Armed with little more than a guitar, some cheeky lyrics and a free, rebellious attitude, singer-songwriter Jake Bugg is poised to take over the world. Or so they say. Since the release of his self-titled debut, it’s been nearly impossible to keep track of the nineteen-year-old’s quickly rising star in his native Britain; one second he’s aiming disses at Mumford & Sons in the press, the next, he’s photographed on the town with his baby-faced supermodel girlfriend Cara Delevigne. On this side of the pond, we’re finally starting to catch up. Obscenely catchy, foot-stomping fun first single “Lightning Bolt” was recently featured in the new Gatorade commercial so, you know, there’s nowhere to go from here but up. With a speed suggestive of its name, “Lightning Bolt” has skyrocketed Jake Bugg straight to the highest heights. Whether it’s premature or not, we’ll just have to wait to find out.
There’s no denying that Jake Bugg is living the dream. Born in Nottingham to musical parents, he dropped out of high school at 16 to pursue what are clearly his natural talents. Though he’s already (a bit too zealously) been dubbed as “the new Bob Dylan,” Bugg’s influences stem much farther than that. There are traces of 60s flower pop, garage-rock, and Britpop in his clever songwriting and oftentimes delicate sound; like if Dylan had been raised in the East Midlands on a steady diet of Oasis, Blur and Pulp. The undeniably charming Jake Bugg is filled equally with quiet country ballads (“Country Song,” “Broken,”) and nostalgic, sarcastic little ditties about growing up, crashing parties, and taking pills. On “Two Fingers,” he delivers in a deadpan manner, “I drink to remember, I smoke to forget/Some things to be proud of, some things to regret.” Bugg’s songs have universal appeal because you don’t need to be nineteen in order to relate.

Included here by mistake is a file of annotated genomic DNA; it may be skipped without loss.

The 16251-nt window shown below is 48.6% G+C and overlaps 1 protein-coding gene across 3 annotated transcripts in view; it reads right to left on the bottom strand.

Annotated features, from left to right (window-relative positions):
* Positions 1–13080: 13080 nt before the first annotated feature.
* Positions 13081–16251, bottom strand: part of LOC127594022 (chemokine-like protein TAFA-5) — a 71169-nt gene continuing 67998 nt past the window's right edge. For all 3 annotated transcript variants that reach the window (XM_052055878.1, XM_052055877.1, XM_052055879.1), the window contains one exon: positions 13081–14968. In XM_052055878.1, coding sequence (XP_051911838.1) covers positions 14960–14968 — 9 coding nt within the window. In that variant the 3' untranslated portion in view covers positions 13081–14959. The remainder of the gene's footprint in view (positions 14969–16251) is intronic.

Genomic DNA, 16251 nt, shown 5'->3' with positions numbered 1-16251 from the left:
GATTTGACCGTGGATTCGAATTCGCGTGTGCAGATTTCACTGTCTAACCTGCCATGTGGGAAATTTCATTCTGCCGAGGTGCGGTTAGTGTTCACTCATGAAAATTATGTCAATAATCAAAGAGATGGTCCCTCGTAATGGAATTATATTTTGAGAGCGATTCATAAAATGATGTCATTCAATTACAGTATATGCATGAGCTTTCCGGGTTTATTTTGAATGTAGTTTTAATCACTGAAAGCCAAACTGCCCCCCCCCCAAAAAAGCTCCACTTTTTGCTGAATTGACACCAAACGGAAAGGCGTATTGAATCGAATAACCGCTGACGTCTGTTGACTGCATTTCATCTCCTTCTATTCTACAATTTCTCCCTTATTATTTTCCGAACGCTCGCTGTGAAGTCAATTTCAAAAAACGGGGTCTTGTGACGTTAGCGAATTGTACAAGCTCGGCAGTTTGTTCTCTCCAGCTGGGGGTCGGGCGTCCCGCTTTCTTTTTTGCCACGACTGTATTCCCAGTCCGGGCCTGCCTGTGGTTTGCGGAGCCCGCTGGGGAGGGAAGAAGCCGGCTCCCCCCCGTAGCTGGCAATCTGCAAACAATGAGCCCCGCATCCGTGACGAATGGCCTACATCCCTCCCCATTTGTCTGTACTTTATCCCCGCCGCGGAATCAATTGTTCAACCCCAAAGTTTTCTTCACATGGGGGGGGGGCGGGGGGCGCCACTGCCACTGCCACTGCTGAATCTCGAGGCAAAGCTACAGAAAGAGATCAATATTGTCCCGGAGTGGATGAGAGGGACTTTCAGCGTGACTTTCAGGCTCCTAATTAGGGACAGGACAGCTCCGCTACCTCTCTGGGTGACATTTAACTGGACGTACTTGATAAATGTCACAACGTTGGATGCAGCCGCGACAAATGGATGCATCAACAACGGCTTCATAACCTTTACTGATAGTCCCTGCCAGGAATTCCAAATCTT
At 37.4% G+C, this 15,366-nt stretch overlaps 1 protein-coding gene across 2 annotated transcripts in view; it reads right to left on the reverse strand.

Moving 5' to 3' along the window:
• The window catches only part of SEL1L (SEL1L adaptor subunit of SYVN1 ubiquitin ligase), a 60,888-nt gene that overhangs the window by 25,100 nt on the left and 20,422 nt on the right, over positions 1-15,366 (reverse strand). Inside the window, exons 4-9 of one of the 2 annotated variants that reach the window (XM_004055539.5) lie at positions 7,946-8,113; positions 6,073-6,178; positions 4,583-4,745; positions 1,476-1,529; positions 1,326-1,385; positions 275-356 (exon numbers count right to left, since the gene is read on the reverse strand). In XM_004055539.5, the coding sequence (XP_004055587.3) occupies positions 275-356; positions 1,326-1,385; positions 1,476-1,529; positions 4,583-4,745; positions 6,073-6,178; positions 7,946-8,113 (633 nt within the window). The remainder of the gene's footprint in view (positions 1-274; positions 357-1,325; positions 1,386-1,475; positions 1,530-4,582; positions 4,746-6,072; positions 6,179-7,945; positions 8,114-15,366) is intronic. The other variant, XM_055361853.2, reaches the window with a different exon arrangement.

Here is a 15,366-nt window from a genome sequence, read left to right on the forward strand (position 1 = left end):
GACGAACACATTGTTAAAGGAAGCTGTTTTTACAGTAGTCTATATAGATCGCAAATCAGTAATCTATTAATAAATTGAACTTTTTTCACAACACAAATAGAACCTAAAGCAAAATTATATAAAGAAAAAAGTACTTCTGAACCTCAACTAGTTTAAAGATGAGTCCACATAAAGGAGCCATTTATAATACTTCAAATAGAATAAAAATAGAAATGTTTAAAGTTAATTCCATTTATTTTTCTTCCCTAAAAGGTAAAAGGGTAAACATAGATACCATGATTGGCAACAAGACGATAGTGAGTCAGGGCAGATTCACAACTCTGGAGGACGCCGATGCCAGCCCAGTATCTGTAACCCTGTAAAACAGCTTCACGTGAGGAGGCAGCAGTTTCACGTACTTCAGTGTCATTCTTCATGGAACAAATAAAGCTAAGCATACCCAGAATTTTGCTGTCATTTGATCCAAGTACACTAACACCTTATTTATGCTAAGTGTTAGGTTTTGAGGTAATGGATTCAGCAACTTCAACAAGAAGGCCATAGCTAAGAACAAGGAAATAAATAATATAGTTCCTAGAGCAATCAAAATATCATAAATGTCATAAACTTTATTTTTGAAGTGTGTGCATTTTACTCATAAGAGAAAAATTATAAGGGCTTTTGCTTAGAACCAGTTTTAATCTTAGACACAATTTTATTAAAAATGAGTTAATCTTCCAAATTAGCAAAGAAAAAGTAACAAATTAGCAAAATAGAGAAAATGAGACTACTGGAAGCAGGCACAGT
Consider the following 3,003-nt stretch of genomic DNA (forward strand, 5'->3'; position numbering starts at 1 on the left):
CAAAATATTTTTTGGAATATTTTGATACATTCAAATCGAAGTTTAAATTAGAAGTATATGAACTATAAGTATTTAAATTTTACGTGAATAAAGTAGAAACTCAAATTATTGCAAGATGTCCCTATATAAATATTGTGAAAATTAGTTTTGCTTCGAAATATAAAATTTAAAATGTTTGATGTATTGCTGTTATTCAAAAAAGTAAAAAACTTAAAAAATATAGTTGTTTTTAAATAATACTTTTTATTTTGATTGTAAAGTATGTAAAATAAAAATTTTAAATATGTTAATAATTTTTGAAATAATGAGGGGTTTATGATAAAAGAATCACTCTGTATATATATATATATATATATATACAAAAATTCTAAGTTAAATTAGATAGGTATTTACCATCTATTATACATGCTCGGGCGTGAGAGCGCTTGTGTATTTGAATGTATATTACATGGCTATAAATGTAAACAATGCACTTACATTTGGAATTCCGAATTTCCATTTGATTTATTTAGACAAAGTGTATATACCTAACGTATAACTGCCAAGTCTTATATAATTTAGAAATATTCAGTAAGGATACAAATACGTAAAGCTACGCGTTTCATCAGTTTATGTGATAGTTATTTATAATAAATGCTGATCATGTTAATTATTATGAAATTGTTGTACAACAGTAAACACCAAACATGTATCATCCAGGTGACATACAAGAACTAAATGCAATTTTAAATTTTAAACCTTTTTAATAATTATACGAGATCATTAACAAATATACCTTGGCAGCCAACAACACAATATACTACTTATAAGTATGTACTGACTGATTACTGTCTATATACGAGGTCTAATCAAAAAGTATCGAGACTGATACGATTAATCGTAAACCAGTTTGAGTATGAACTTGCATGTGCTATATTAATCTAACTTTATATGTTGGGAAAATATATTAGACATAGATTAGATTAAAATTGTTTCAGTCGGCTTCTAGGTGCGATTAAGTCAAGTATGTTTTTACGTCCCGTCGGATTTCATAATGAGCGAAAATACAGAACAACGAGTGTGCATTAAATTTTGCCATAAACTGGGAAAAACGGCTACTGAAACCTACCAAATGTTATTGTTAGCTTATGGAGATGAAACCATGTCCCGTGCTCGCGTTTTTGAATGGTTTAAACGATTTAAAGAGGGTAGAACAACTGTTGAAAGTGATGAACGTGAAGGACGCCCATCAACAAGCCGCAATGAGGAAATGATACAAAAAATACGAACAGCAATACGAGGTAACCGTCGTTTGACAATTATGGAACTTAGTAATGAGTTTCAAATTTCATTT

It’s for these reasons that “Lightning Bolt” is the perfect first single for a singer like Jake Bugg. I found myself listening to the album opener– over and over and over again– during a recent thunderstorm (how poetic). But it wasn’t just “Lightning Bolt’s” irresistibly shaky beat that struck me. Bugg’s innocent sense of wisdom, coupled with his surprising self-awareness, adds the sort of backbone to his music that not many of his peers can replicate. “Fortune, they keep talking all about fortune/Do you make it or does it just call you?” he asks us. Later on, “Seen It All” sounds presumptuous as he quips, “I swear to God, I’ve seen it all/Nothing shocks me anymore.” Jake Bugg is good, but he’s not that good. Then again, who is at nineteen?
3.5 / 5 bars